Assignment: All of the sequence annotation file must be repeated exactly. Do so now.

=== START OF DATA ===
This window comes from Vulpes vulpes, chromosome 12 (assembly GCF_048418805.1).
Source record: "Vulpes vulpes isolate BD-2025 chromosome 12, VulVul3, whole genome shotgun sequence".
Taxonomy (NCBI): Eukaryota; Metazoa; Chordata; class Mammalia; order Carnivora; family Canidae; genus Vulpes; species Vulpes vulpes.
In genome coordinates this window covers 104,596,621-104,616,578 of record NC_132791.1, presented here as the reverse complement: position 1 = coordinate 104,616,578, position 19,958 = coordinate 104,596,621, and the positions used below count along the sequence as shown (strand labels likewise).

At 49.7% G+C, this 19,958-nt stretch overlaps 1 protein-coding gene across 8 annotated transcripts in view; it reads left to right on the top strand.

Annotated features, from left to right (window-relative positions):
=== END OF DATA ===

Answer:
This window comes from Vulpes vulpes, chromosome 12 (assembly GCF_048418805.1).
Source record: "Vulpes vulpes isolate BD-2025 chromosome 12, VulVul3, whole genome shotgun sequence".
Taxonomy (NCBI): Eukaryota; Metazoa; Chordata; class Mammalia; order Carnivora; family Canidae; genus Vulpes; species Vulpes vulpes.
In genome coordinates this window covers 104,596,621-104,616,578 of record NC_132791.1, presented here as the reverse complement: position 1 = coordinate 104,616,578, position 19,958 = coordinate 104,596,621, and the positions used below count along the sequence as shown (strand labels likewise).

At 49.7% G+C, this 19,958-nt stretch overlaps 1 protein-coding gene across 8 annotated transcripts in view; it reads left to right on the top strand.

Annotated features, from left to right (window-relative positions):